By Kenneth Fine
Published in News on April 14, 2013 1:50 AM
Retired Air Force Master Sgt. Brian Volk talks about why he and other members of the Guardian Brotherhood motorcycle club are participating in the Wall That Heals escort detail Tuesday.
Vietnam veteran Jim Brewer said he is riding Tuesday to honor all veterans -- and his own brothers and sisters in arms.
His consciousness finally regained, Brian Volk begins searching for survivors -- dismissing his own injuries as he barrels toward the epicenter of the terrorist attack that had just crippled one of the buildings tucked inside an American military compound in Saudi Arabia.
Moments later, he comes across two of his comrades.
Both are fading.
"One, we took out on a door and one we took out on a blanket. The one guy, I actually had my finger in his heart because the glass had completely severed his ... I mean, he was completely open," Volk said. "I was there when he closed his eyes for the last time. I will never forget that and I will carry his burden for the rest of my life. So whatever I have to do to empower him and glorify his family, that's my job."
They kick-start their motorcycles for different reasons -- the hundreds expected to escort the Wall That Heals from South Boston, Va., to Wayne Community College Tuesday afternoon.
But each said they find solace along the open road -- that riding on behalf of a fallen hero is simply another opportunity to serve their nation.
Mark Johnson can tell you, to the day, how long he wore his Air Force uniform.
"Twenty years, eight days," he said with a grin.
But get him talking about why he rides, and he becomes a bit more somber.
"It's about remembering friends, honoring vets and the brotherhood of it all," he said. "It's therapy, I guess. It kind of helps me."
And it keeps the memory of a particular Korean War veteran -- the man whose motorcycle Johnson will ride during the Wall That Heals escort detail -- alive.
"I kind of feel like, when I'm riding, that he's still out there on that road with me," Johnson said. "It's kind of like his memory living on."
Retired Air Force Tech. Sgt. William Hile and his wife, Elizabeth, ride for a veteran, too.
But their hero is a young Marine sergeant who is still serving -- their son, Eric.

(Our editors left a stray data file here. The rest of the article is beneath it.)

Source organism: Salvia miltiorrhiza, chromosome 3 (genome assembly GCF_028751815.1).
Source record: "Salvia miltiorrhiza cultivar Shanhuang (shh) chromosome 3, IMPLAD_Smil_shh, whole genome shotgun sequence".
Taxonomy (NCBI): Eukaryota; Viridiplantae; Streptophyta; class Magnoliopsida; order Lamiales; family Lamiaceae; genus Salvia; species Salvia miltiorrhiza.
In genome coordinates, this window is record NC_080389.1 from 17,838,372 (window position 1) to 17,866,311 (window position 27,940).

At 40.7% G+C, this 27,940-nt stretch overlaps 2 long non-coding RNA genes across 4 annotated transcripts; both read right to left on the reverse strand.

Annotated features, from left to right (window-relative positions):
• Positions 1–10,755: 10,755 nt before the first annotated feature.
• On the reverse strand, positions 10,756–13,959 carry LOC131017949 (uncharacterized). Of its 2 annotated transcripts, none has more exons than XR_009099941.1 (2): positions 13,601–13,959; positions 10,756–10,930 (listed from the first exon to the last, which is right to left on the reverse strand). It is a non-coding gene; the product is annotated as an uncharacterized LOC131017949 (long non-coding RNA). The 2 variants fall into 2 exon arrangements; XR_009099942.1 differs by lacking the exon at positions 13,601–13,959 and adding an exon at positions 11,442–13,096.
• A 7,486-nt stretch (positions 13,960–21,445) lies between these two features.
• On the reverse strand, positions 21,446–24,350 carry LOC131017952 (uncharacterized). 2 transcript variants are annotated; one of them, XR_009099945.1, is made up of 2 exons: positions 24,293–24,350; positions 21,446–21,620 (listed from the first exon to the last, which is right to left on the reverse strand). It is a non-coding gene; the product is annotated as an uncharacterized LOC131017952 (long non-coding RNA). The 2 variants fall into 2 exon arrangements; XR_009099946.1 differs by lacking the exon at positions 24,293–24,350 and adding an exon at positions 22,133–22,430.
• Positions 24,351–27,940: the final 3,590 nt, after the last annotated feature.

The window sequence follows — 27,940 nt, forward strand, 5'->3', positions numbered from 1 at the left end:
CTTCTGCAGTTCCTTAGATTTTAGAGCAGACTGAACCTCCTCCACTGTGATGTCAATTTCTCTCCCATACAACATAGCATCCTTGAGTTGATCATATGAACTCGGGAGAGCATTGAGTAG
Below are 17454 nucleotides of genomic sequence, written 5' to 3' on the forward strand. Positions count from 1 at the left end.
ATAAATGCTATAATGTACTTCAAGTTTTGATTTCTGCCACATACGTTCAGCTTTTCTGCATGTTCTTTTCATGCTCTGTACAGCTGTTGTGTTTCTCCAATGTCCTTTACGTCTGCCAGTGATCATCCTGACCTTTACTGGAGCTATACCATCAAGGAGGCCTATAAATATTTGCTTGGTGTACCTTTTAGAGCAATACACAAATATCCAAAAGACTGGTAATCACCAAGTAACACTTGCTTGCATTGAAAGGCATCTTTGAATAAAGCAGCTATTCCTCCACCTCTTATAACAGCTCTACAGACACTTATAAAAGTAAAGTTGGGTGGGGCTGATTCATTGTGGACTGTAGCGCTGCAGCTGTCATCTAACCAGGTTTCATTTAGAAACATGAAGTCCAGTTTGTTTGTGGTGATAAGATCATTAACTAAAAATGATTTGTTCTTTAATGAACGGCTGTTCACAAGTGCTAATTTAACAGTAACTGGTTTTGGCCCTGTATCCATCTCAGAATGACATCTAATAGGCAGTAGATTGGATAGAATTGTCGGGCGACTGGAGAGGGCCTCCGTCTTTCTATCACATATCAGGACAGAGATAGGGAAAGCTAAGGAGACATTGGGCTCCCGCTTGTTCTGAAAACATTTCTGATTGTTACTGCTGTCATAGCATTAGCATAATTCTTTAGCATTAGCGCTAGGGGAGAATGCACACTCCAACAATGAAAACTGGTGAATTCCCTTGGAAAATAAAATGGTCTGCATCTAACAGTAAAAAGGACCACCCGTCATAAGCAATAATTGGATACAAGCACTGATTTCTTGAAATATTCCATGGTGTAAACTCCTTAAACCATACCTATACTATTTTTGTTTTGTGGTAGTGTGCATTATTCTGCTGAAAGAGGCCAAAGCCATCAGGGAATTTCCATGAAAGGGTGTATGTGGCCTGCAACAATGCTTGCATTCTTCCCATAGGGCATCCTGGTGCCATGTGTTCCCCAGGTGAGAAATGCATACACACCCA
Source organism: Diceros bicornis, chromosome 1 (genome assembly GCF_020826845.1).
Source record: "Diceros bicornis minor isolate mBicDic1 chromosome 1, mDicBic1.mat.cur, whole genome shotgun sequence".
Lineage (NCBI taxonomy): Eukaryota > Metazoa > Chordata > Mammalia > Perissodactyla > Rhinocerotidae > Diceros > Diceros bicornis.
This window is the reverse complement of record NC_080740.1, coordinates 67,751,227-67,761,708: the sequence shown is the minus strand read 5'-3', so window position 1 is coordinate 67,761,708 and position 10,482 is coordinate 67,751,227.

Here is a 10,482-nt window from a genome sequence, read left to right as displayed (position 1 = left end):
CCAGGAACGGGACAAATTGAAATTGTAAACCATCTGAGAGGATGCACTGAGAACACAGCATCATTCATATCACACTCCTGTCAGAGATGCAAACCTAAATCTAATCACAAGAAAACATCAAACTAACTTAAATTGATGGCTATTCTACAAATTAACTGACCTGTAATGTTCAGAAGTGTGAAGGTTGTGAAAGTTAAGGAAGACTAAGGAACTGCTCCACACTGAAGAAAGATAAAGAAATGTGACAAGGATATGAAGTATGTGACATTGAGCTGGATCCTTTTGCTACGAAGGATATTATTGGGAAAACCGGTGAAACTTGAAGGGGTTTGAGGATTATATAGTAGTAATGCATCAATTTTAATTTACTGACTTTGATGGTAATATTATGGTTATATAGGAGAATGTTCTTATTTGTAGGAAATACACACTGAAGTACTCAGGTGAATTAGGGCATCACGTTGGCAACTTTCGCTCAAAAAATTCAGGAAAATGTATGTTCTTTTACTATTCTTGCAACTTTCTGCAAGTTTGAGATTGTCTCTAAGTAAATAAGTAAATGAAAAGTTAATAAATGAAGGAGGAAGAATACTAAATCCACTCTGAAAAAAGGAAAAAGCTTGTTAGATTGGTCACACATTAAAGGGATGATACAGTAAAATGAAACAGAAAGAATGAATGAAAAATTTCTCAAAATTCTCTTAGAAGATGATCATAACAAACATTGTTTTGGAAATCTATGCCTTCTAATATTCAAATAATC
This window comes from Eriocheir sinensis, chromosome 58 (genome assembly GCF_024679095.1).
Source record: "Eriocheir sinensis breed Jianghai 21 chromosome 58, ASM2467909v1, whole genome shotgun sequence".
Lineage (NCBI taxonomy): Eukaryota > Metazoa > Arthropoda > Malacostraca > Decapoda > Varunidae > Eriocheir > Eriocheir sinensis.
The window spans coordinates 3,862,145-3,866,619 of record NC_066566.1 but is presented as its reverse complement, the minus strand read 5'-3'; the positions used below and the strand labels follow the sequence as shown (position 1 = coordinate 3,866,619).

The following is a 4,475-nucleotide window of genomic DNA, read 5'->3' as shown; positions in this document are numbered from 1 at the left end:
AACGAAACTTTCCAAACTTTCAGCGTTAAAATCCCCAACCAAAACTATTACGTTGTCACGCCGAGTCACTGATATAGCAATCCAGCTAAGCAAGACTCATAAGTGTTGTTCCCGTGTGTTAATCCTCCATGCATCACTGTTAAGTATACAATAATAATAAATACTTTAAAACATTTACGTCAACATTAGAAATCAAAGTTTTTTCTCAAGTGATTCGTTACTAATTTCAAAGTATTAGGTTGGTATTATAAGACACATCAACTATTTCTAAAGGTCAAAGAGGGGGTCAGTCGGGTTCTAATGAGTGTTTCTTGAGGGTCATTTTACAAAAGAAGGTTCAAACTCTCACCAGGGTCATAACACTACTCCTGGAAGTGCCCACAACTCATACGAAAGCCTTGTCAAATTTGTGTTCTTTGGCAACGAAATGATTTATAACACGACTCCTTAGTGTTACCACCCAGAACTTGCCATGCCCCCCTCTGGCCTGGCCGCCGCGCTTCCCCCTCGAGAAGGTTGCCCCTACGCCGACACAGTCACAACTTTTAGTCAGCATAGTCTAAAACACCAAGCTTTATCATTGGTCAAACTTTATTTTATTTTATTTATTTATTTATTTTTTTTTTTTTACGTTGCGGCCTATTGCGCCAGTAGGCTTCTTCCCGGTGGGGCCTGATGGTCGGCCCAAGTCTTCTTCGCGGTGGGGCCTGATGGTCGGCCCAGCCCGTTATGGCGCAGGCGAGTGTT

"God forbid, if anything happened to my own son, I would hope that somebody would be there for him -- to honor him," Mrs. Hile said. "They deserve it."
Her husband agreed.
"It's important that we make sure (veterans) know that what they did was warranted," he said. "That they are not forgotten."
There was a time when Jim Brewer felt forgotten.
The Vietnam veteran was at a parade in his uniform when someone in the crowd threw a rock at his back.
"Nothing is gonna heal it," he said of the way he and his comrades were treated upon returning from the war. "But (The Wall That Heals coming to Goldsboro), I think it's a nice welcome home for them.
"I feel like I need to do this for all the folks who didn't come back and all the folks who came back with problems -- physical and mental. I just need to honor my brothers and sisters. And even the vets today -- Iraq and Afghanistan -- I consider them a part of it, too. Even though this is for Vietnam, we need to honor all of our vets, all those who didn't come back, POWs, MIAs -- all of them."
For although he rides, in particular, for "the two guys we left at Khobar Towers," each time he hits the open road, it's really for all who have served -- and those who man posts across the world today.
"To me, it's the ultimate honor," he said. "The ultimate way to pay these guys back."
Those who wish to witness Volk and his fellow bikers escort The Wall That Heals down Wayne Memorial Drive Tuesday are asked to line the road, from Starbucks to Wayne Community College, by 2:45 p.m.
Those riding are sure it won't disappoint.
"I have no idea who's coming," Volk said. "I just know there are gonna be a whole crapload of motorcycles ... and when we roll that bridge at 3 o'clock ... it's gonna be something to see."